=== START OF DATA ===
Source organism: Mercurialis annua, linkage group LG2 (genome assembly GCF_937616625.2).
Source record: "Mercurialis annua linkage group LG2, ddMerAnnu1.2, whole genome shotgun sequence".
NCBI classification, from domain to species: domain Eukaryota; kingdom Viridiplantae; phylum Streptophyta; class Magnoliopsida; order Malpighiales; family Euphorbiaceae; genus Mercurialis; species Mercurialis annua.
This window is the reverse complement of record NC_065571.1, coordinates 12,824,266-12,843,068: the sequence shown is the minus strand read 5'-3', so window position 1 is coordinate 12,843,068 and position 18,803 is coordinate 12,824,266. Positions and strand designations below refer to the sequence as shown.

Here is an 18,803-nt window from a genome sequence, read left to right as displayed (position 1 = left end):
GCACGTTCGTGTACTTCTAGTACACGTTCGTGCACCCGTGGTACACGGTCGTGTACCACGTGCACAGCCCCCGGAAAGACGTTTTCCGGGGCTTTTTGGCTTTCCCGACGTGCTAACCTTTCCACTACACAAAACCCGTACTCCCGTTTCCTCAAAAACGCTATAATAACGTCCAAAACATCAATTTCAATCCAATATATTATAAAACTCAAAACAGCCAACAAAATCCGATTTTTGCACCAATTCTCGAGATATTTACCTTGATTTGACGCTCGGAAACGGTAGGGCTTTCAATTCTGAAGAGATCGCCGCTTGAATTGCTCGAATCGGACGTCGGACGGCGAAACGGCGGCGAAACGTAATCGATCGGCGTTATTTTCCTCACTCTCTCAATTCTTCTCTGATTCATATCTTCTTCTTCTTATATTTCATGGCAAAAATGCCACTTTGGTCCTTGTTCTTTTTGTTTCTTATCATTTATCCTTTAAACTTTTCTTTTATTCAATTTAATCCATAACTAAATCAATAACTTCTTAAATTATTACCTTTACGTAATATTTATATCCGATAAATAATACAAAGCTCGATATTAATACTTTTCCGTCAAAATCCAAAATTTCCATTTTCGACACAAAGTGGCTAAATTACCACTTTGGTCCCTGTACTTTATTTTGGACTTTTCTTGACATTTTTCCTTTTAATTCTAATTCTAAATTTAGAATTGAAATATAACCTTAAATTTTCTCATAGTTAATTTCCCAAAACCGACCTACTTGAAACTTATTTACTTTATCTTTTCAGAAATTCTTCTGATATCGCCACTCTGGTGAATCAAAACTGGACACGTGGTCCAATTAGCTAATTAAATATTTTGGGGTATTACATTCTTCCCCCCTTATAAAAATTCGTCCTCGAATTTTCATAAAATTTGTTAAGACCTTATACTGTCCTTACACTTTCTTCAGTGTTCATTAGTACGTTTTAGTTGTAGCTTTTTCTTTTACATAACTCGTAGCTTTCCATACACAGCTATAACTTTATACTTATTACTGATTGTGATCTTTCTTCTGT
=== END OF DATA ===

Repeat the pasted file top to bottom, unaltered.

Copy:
Source organism: Mercurialis annua, linkage group LG2 (genome assembly GCF_937616625.2).
Source record: "Mercurialis annua linkage group LG2, ddMerAnnu1.2, whole genome shotgun sequence".
NCBI classification, from domain to species: domain Eukaryota; kingdom Viridiplantae; phylum Streptophyta; class Magnoliopsida; order Malpighiales; family Euphorbiaceae; genus Mercurialis; species Mercurialis annua.
This window is the reverse complement of record NC_065571.1, coordinates 12,824,266-12,843,068: the sequence shown is the minus strand read 5'-3', so window position 1 is coordinate 12,843,068 and position 18,803 is coordinate 12,824,266. Positions and strand designations below refer to the sequence as shown.

Here is an 18,803-nt window from a genome sequence, read left to right as displayed (position 1 = left end):
GCACGTTCGTGTACTTCTAGTACACGTTCGTGCACCCGTGGTACACGGTCGTGTACCACGTGCACAGCCCCCGGAAAGACGTTTTCCGGGGCTTTTTGGCTTTCCCGACGTGCTAACCTTTCCACTACACAAAACCCGTACTCCCGTTTCCTCAAAAACGCTATAATAACGTCCAAAACATCAATTTCAATCCAATATATTATAAAACTCAAAACAGCCAACAAAATCCGATTTTTGCACCAATTCTCGAGATATTTACCTTGATTTGACGCTCGGAAACGGTAGGGCTTTCAATTCTGAAGAGATCGCCGCTTGAATTGCTCGAATCGGACGTCGGACGGCGAAACGGCGGCGAAACGTAATCGATCGGCGTTATTTTCCTCACTCTCTCAATTCTTCTCTGATTCATATCTTCTTCTTCTTATATTTCATGGCAAAAATGCCACTTTGGTCCTTGTTCTTTTTGTTTCTTATCATTTATCCTTTAAACTTTTCTTTTATTCAATTTAATCCATAACTAAATCAATAACTTCTTAAATTATTACCTTTACGTAATATTTATATCCGATAAATAATACAAAGCTCGATATTAATACTTTTCCGTCAAAATCCAAAATTTCCATTTTCGACACAAAGTGGCTAAATTACCACTTTGGTCCCTGTACTTTATTTTGGACTTTTCTTGACATTTTTCCTTTTAATTCTAATTCTAAATTTAGAATTGAAATATAACCTTAAATTTTCTCATAGTTAATTTCCCAAAACCGACCTACTTGAAACTTATTTACTTTATCTTTTCAGAAATTCTTCTGATATCGCCACTCTGGTGAATCAAAACTGGACACGTGGTCCAATTAGCTAATTAAATATTTTGGGGTATTACATTCTTCCCCCCTTATAAAAATTCGTCCTCGAATTTTCATAAAATTTGTTAAGACCTTATACTGTCCTTACACTTTCTTCAGTGTTCATTAGTACGTTTTAGTTGTAGCTTTTTCTTTTACATAACTCGTAGCTTTCCATACACAGCTATAACTTTATACTTATTACTGATTGTGATCTTTCTTCTGT